Drupal’s administration is separated into five main sections: Content, Appearance, People, Structure, and Configuration. Additional modules you install will expand these sections with more settings. You can easily administer basic site configuration settings, such as changing your site slogan, modifying default language and date/time settings, creating site-wide and custom RSS feeds, and much more.
1. Enable Clean URLs
2. Enable Path Module and install and enable Pathauto, Global Redirect and Token Modules.
3. Configure the Pathauto Module
4. Install and enable the Meta Tags Module.
5. Install enable the Page Title Module
6. Do NOT install the Drupal Sitemap Module.
7. Fix .htaccess to redirect to "www" or remove the "www" subdomain.
8. Fix your theme's HTML headers if they aren't right
9. Recommended: create a custom front page
10. Modify your robots.txt file.
You will find many sites online that tell you how to install a module on your Drupal site. The problem is most of them tell you wrong. This simple Drupal tutorial walks you step by step through installing a module the correct way. There are many different ways to install a downloaded Drupal module, but unless you do it this way you will find it much harder to keep track of installed modules and much harder to update as new versions of your module come out. Following this tutorial also makes it easier to upgrade to future versions of Drupal.
If you are building search-engine-friendly Web sites and want them to be scalable, you should be using a content management system rather than building sites with plain HTML pages or Dreamweaver templates.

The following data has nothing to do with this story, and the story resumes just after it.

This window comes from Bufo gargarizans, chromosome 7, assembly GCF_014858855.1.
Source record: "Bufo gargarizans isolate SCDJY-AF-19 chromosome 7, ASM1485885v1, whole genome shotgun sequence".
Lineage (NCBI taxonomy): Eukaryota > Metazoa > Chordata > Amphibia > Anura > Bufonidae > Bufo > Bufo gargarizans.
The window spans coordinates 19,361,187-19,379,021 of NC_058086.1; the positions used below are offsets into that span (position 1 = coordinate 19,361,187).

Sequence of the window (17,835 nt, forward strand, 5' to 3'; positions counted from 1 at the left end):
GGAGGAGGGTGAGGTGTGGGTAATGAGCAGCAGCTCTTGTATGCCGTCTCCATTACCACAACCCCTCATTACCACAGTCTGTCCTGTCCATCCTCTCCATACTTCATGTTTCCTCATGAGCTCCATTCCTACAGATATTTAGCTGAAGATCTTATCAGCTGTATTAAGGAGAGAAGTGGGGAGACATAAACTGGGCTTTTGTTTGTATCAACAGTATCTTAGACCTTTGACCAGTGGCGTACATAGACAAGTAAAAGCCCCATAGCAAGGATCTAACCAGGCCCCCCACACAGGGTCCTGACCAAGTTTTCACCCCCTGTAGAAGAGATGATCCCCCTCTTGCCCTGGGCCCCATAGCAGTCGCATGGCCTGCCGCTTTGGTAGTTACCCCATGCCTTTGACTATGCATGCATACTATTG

A content management system:
* generally stores your content in a database
* keeps the design of the site separate from the content
* makes it so that to update something on every page of your CMS Web site you generally only have to update it in one place, not on every individual page of the Web site.
This makes content management systems highly scalable.
Here are 10 reasons why you should seriously be considering Drupal for your SEO-based Web development projects.
Drupal 6 Panels Cookbook, by Bhavin (Vin) Patel, a newly-published title from Packt Publishing, is a Collection of American Silvercoinsof simple useful recipes that gives a very clear understanding from the basics of Panels to complex implementations to generate Web 2.0 layouts.
As a reader of drupal.org, you can receive a 20% discount (see below) and benefit the Drupal Association!
Originally written by Dries Buytaert as a message board, Drupal became an open source project in 2001. Drupal is an English rendering of the Dutch word “druppel”, which means “drop” (as in “a water droplet”).The name was taken from the now-defunct Drop.org website, whose code slowly evolved into Drupal. Buytaert wanted to call the site “dorp” (Dutch for “village”) for its community aspects, but made a typo when checking the domain name and thought it sounded better.